He paused in the hall to put down a suitcase, jam his hat on his head and pick it up again. He saw his own face in the mirror and stopped, suddenly remembering her desperate cry: “If you weren't so
him, Bret!” That had surprised him. He hadn't ever thought that there had been more than a family resemblance between himself and Jim. He could see now, searching for it, that the likeness was there â in the shape of the nose and mouth, and in the rather aggressively straight eyebrows. But his own eyes were of that light grey which looks so surprising in a sunburnt face, and Jim's had been dark; Jim had been young, moving like quicksilver; Jimâ
He turned sharply away from the mirror and went out through the front door, his shoulders sagging a little under the weight of the suitcase.
The gravel of the path crunched rhythmically beneath his tread. Round the curve between the azalea bushes he saw his father-in-law's new tourer waiting outside the gate, its hood folded down, its luggage carrier laden, its green body shadowy, shining, like a mirror, like a limpid pool.
The sun, not yet over the tops of the camphor laurels, shot a stray gleam through them on to the polished nickel of Drew's new Madison. He himself, circling
round and round it with a piece of chamois leather in his hand, caught the dazzle of it from the corner of his eye, and smiled. The lustrous olive-green of the bonnet, satin-smooth, mirror-bright, held his glance for a pleasant moment; from there it passed with a shade of reluctance to the silver-plated effigy on the radiator-cap. Funny how he'd come to buy that thing. Saw it with a lot of others in old Waller's office â he'd been importing them â and felt suddenly that he had to own one for his new car. Something about itâ
Quite well done, probably, though he didn't know much about art. Cost enough, anyhow. But â fanciful. Unrestrained. Yes, that was it, he thought, pleased with his choice of a word, and looking, therefore, with increased severity at the little gleaming figure, unrestrained. To the solid opulence of the car it lent a note, incongruous enough but queerly exciting, of eagerness, of adventure. In the lines of it, of course, he told himself, eyeing it with what he hoped was critical detachment; in the perspective; and the pose. That lean, boyish-looking body â straining forward. The outstretched arm, the pointing hand, the lift of the head. A clever thing. Quite clever. But fanciful. That, after all, was the last word. You couldn't approve really of anything that was fanciful, and Lord alone knows what sudden impulse had made you buy it. But bought it was, with hard cash, for the radiator of your new car, and on the radiator of your new car it should stay. â¦
Footsteps on the gravel made him turn. Bret with two more suitcases. Well, they'd have to go in the back. The luggage carrier was full. Funny the things women had to cart around with them.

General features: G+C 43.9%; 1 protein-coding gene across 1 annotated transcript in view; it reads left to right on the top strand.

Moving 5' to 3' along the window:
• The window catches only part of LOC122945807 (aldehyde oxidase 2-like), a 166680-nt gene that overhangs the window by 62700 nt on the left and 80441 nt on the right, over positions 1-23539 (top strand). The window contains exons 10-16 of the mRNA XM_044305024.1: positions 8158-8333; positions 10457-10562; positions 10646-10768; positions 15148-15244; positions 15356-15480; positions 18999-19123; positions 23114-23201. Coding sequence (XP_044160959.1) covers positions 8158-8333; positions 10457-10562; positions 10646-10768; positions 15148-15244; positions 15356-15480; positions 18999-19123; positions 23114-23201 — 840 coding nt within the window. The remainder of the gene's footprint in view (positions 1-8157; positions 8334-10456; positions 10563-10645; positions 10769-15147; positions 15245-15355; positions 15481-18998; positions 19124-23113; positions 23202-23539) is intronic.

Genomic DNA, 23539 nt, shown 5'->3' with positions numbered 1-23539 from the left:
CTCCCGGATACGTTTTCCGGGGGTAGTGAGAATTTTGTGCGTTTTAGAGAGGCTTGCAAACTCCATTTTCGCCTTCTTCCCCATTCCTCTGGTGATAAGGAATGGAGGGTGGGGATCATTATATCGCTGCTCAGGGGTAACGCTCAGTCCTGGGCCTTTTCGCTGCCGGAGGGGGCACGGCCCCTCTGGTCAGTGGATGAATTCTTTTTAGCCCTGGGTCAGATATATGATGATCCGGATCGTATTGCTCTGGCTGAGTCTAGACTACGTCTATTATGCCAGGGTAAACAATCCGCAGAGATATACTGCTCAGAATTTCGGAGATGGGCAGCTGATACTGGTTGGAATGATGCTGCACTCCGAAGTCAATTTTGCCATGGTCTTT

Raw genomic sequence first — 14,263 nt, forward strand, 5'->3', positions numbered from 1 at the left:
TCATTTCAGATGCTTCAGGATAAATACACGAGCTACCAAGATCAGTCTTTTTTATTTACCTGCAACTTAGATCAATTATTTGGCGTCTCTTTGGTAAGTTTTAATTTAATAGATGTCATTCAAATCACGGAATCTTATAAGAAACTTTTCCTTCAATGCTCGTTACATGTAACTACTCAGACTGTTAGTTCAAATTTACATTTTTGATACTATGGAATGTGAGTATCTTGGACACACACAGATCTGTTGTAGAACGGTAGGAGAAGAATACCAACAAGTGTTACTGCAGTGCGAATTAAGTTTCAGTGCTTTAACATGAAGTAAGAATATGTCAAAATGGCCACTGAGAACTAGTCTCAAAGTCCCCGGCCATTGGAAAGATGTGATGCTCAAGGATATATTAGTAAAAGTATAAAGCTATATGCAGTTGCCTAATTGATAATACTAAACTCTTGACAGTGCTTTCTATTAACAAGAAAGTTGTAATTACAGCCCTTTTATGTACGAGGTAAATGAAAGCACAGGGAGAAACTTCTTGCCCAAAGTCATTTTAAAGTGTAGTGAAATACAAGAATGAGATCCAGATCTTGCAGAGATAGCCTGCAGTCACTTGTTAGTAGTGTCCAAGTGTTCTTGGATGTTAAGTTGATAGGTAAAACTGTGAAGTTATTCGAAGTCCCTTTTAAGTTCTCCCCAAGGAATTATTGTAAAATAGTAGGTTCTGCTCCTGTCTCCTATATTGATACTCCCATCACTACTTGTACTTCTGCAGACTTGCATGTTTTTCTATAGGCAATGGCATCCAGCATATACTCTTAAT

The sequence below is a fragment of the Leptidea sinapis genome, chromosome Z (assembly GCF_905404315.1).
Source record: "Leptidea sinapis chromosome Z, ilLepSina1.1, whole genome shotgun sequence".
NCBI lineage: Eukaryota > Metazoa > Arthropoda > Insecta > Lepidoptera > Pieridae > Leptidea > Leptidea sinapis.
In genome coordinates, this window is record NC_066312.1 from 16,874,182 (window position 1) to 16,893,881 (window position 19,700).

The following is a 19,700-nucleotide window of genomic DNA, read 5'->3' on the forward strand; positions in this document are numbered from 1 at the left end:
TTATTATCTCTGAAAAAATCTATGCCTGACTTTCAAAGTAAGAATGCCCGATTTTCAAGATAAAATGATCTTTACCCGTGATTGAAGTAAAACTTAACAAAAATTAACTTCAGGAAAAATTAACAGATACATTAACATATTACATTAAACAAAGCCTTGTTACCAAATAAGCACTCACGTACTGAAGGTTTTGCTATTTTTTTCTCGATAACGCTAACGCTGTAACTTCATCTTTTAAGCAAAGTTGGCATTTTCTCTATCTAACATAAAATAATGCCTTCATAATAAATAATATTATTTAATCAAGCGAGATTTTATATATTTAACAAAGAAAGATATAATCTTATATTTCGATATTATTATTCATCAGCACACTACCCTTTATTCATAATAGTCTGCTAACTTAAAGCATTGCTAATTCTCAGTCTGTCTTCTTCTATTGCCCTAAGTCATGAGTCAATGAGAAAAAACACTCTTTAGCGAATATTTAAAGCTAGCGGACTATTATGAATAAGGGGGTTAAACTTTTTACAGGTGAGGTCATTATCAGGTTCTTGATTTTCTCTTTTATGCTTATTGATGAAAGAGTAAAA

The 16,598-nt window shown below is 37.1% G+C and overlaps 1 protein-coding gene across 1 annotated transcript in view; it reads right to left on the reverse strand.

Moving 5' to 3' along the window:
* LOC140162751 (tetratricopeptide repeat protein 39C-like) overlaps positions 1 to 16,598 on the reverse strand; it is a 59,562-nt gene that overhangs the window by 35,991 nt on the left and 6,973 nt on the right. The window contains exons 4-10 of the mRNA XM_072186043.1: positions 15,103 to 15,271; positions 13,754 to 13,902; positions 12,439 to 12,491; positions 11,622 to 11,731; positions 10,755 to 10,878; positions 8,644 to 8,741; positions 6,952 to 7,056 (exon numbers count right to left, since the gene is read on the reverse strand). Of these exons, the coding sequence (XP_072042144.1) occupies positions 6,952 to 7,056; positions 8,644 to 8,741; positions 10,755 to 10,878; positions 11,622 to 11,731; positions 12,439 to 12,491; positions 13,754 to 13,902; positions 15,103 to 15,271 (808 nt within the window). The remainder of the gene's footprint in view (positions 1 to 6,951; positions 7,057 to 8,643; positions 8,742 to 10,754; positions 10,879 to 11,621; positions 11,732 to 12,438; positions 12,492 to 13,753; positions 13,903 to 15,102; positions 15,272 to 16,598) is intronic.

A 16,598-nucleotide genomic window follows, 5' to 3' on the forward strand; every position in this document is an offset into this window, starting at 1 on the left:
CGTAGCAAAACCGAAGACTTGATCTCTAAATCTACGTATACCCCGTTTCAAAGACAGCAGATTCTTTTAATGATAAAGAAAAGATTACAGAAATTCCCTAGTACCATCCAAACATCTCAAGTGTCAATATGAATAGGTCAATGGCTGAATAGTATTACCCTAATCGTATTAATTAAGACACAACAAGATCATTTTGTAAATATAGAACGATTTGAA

A good chap, Bret, even if you didn't quite know
what to make of him sometimes, or what to make of his attitude to Susan, or hers to him. Time, he thought ruefully, instead of unravelling a tangle had merely made turmoil of something which now, when you looked back at it, seemed to have been clear enough in spite of its distastefulness!
This “rest” of Susan's! Rubbish! Susan playing the invalid! Well, he wasn't going to interfere, it was women's business; let her mother handle it. But no one was going to tell him that Susan with her clear eyes and her clear skin, with her vitality and the lights that fairly crackled in her amazing hair, had to take four months' holiday to get over a perfectly normal childbirth. The child's death only a few days after its birth had upset her certainly â that was only natural. But it didn't make her stubborn and continued absence from her husband any more excusable.
Anyhow it was over now. She was going home to Coolami, and who had engineered that he supposed he would never know. Perhaps Millicent, whose gentle persistence was sometimes a match for even the steel and flame of her daughter's determination. Perhaps Margery. Perhaps, he thought, glancing at his son-in-law as he took the suitcases and stowed them in the back of the car â perhaps Bret? After all, he had his rights. After all, though neither Susan nor Margery nor Millicent nor Bret himself seemed to see it in that light, he'd been, in a way, magnanimous to marry her at all!
Stung by this thought as he had been for the past year whenever it obtruded itself, he said brusquely:
“She said five minutes.”
Drew said, “Good God!” in a resigned voice and
climbed into the front seat with an air of being prepared to wait an hour. Bret was walking round the car; Drew, catching sight of him in the driving mirror for a moment, found himself thinking for the hundredth time that you could always tell a countryman from his hat. Turned down and pulled forward over the eyes. Bret had a semicircle of unburned skin on his foreheadâ
He asked, without turning round:
“What do you think of her.”
“She looks great. Have you finished running her in?”